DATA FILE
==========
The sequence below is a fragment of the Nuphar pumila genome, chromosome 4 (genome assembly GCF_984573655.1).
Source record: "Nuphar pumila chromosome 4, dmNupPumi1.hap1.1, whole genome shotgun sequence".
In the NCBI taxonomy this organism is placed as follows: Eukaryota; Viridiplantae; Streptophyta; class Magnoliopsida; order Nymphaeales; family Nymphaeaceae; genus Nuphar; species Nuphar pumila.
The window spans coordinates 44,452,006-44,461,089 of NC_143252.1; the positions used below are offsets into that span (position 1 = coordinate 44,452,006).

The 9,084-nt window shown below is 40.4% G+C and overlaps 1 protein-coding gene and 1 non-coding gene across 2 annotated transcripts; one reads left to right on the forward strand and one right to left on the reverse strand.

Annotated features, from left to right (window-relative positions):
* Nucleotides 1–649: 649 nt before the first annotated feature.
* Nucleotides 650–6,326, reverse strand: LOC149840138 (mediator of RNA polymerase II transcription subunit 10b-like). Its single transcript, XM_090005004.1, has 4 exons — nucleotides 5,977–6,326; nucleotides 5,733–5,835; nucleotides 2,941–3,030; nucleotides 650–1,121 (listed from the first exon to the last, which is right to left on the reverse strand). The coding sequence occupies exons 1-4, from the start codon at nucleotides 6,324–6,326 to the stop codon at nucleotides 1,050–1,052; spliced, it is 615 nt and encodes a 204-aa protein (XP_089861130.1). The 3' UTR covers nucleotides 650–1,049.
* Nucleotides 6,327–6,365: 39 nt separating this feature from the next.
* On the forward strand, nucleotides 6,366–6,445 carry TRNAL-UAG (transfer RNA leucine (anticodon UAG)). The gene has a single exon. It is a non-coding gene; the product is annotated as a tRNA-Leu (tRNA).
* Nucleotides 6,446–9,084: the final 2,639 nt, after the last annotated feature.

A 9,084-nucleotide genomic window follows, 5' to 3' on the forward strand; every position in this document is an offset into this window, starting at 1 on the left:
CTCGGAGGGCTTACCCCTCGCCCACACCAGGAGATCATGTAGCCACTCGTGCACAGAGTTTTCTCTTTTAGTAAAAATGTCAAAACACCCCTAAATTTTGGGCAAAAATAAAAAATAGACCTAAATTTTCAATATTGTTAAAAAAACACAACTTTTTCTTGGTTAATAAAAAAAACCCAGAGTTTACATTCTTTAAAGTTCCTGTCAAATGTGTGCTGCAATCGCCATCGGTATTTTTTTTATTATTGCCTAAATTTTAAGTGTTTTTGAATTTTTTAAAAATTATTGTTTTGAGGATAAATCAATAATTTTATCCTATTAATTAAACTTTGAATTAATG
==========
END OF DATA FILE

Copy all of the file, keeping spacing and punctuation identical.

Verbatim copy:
The sequence below is a fragment of the Nuphar pumila genome, chromosome 4 (genome assembly GCF_984573655.1).
Source record: "Nuphar pumila chromosome 4, dmNupPumi1.hap1.1, whole genome shotgun sequence".
In the NCBI taxonomy this organism is placed as follows: Eukaryota; Viridiplantae; Streptophyta; class Magnoliopsida; order Nymphaeales; family Nymphaeaceae; genus Nuphar; species Nuphar pumila.
The window spans coordinates 44,452,006-44,461,089 of NC_143252.1; the positions used below are offsets into that span (position 1 = coordinate 44,452,006).

The 9,084-nt window shown below is 40.4% G+C and overlaps 1 protein-coding gene and 1 non-coding gene across 2 annotated transcripts; one reads left to right on the forward strand and one right to left on the reverse strand.

Annotated features, from left to right (window-relative positions):
* Nucleotides 1–649: 649 nt before the first annotated feature.
* Nucleotides 650–6,326, reverse strand: LOC149840138 (mediator of RNA polymerase II transcription subunit 10b-like). Its single transcript, XM_090005004.1, has 4 exons — nucleotides 5,977–6,326; nucleotides 5,733–5,835; nucleotides 2,941–3,030; nucleotides 650–1,121 (listed from the first exon to the last, which is right to left on the reverse strand). The coding sequence occupies exons 1-4, from the start codon at nucleotides 6,324–6,326 to the stop codon at nucleotides 1,050–1,052; spliced, it is 615 nt and encodes a 204-aa protein (XP_089861130.1). The 3' UTR covers nucleotides 650–1,049.
* Nucleotides 6,327–6,365: 39 nt separating this feature from the next.
* On the forward strand, nucleotides 6,366–6,445 carry TRNAL-UAG (transfer RNA leucine (anticodon UAG)). The gene has a single exon. It is a non-coding gene; the product is annotated as a tRNA-Leu (tRNA).
* Nucleotides 6,446–9,084: the final 2,639 nt, after the last annotated feature.

A 9,084-nucleotide genomic window follows, 5' to 3' on the forward strand; every position in this document is an offset into this window, starting at 1 on the left:
CTCGGAGGGCTTACCCCTCGCCCACACCAGGAGATCATGTAGCCACTCGTGCACAGAGTTTTCTCTTTTAGTAAAAATGTCAAAACACCCCTAAATTTTGGGCAAAAATAAAAAATAGACCTAAATTTTCAATATTGTTAAAAAAACACAACTTTTTCTTGGTTAATAAAAAAAACCCAGAGTTTACATTCTTTAAAGTTCCTGTCAAATGTGTGCTGCAATCGCCATCGGTATTTTTTTTATTATTGCCTAAATTTTAAGTGTTTTTGAATTTTTTAAAAATTATTGTTTTGAGGATAAATCAATAATTTTATCCTATTAATTAAACTTTGAATTAATG